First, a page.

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Twitter - We'll never run out of things to say

Stashed in: xkcd!, There is no finish line., History of Tech!, Your argument is invalid., Dafuq?, Narcissists!, STFU!, Whatever., Jennifer Lawrence, tl;dr, Twitter

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"Now, how long would it take the world to read them all out?

Reading 2×1046 tweets would take a person nearly 1047 seconds. It’s such a staggeringly large number of tweets that it hardly matters whether it’s one person reading or a billion—they won’t be able to make a meaningful dent in the list in the lifetime of the Earth.

Instead, let’s think back to that bird sharpening its beak on the mountaintop. Suppose that the bird scrapes off a tiny bit of rock from the mountain when it visits every thousand years, and it carries away those few dozen dust particles when it leaves. (A normal bird would probably deposit more beak material on the mountaintop than it would wear away, but virtually nothing else about this scenario is normal either, so we’ll just go with it.)

Let’s say you read tweets aloud for 16 hours a day, every day. And behind you, every thousand years, the bird arrives and scrapes off a few invisible specks of dust from the top of the hundred-mile mountain with its beak.

When the mountain is worn flat to the ground, that’s the first day of eternity.

The mountain reappears and the cycle starts again for another eternal day. 365 eternal days—each one 1032 years long—makes an eternal year.

100 eternal years, in which the bird grinds away 36,500 mountains, make an eternal century.

But a century isn’t enough. Nor a millennium.

Reading all the tweets takes you ten thousand eternal years.

That’s enough time to watch all of human history unfold, from the invention of writing to the present, with each day lasting as long as it takes for the bird to wear down a mountain."

So why is so much of Twitter not worth reading???

Just because you could read all of twitter doesn't mean it'd be a good idea to do so. There's so many books that have been published, but not all of them are considered literature and worthwhile reads. Like *ahem* Twilight, I have no idea how that one became so popular :(

Just because something's popular, does not necessarily mean you will like it.

It sounds like if Twitter had an editor who would only publish the 1 in 10,000 tweets that is worth reading, that reading all of THOSE tweets would still take forever.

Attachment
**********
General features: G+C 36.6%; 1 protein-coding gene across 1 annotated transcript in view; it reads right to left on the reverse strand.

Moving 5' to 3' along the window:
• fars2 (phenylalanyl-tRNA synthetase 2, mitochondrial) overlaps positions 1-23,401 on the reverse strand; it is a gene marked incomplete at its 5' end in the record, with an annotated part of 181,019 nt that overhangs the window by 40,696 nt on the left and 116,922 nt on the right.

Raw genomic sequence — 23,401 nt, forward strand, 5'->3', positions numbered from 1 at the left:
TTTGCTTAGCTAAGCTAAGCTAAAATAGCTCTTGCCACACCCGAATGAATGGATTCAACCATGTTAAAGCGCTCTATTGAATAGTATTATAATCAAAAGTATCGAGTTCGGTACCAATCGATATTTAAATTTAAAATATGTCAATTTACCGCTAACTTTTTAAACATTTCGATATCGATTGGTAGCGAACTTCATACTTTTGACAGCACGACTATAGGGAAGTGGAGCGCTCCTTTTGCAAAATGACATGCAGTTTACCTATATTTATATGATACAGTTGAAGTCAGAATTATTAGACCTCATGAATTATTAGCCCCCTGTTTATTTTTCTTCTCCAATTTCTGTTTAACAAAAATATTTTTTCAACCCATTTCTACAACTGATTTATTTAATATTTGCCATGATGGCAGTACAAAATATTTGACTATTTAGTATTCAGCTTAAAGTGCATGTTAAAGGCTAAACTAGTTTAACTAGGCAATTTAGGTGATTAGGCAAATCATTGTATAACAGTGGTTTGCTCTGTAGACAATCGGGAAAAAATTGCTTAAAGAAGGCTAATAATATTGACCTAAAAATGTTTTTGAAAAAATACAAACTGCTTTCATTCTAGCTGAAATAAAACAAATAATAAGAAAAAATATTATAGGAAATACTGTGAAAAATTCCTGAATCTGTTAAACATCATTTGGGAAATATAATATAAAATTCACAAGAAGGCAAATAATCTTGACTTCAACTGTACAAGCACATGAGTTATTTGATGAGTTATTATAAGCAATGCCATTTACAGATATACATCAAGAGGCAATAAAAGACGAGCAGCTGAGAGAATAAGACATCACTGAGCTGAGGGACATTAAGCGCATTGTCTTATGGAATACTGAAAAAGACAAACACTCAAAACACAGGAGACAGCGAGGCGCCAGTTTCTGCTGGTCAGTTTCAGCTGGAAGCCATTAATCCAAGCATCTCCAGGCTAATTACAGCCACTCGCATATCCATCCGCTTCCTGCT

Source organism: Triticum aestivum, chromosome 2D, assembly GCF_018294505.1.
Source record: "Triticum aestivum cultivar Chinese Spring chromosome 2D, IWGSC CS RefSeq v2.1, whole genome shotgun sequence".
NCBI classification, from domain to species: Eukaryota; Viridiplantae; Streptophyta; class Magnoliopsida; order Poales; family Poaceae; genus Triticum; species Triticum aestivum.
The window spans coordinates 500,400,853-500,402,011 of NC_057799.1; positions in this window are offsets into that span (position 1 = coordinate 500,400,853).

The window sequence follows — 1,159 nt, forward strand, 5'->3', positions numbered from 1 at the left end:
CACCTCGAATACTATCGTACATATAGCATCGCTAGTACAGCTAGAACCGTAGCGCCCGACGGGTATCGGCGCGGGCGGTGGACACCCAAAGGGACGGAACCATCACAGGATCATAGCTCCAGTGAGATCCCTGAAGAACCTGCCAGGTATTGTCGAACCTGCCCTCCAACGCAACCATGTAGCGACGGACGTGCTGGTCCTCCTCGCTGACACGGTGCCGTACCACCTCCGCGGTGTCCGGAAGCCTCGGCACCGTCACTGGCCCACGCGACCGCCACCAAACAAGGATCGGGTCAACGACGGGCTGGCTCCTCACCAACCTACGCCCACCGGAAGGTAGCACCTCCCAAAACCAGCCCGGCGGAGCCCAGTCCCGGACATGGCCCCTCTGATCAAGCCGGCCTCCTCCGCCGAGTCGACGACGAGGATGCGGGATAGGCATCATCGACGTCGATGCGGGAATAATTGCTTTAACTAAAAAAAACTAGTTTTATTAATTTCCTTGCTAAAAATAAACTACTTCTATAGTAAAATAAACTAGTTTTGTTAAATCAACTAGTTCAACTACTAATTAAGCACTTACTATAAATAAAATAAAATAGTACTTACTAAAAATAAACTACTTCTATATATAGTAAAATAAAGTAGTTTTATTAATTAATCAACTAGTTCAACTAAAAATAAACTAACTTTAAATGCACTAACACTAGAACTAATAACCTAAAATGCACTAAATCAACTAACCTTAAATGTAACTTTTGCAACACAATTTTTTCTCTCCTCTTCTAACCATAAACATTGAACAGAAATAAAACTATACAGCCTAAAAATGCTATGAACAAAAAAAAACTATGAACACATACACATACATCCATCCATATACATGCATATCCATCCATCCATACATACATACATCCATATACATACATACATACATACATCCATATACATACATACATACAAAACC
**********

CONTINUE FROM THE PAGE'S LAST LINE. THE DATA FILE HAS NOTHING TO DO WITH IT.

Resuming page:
Adam:  Be judicious in your choice of whom to follow on Twitter?  Or am I missing something?

Even if I'm judicious in who I read on Twitter, there are more tweets than I can possibly read.

It's best not to stress about it.

FWIW I judged Twilight *after* reading'd been hyped as the next Harry Potter and curiosity killed the cat. Sparkly vampires and helpless teenagers just aren't my thing, whatever that says about me I accept wholeheartedly.

The movies were a definite improvement because we got to see a lot of Taylor Lautner.

taylor lautner shirtless

info overloadInformation Overload. And I'm of the opinion that eye candy is like real candy, too much somehow has to be bad for you.

Bad for you in that it rots your mind the way candy rots your teeth?

More or less. I remember hearing on the news about a study that showed that the more you stared in a mirror, the more unhappy you'd be afterwards. Eye candy's fun, but I imagine that somehow the subconscious internalizes the images of "idealized" hollywood bodies and then compares them to the image it sees in the mirror. The uptick of eating disorders doesn't happen in a vacuum, either. 

@Agnes I couldn't get into the love story to begin with, which is the whole point of the series and so it's probably why it never clicked for me. I just thought that if you've been alive for 100+ years or however old Edward is supposed to be it'd be unlikely for him to find a gloomy high school girl somehow interesting. Then again, I was bored with high school when I was in high school, and am kind of annoyed to find life's more like this than it should be sometimes:

Hey Agnes, I grew up on Disney Princesses, and I was fine with that fiction on the screen but wanted anything but a "happily ever after" for the characters in the books I read. Not sure why, just one of my quirks. 

I get that a lot of people liked Twilight, I just think there are a lot of really good books out there, and given that there's a limited time we get on this planet I'd prefer to spend it reading the better stuff :) 

For you, that can be Twilight, for me, The Hunger Games were my guilty fiction pleasure, since it was just as sappy :P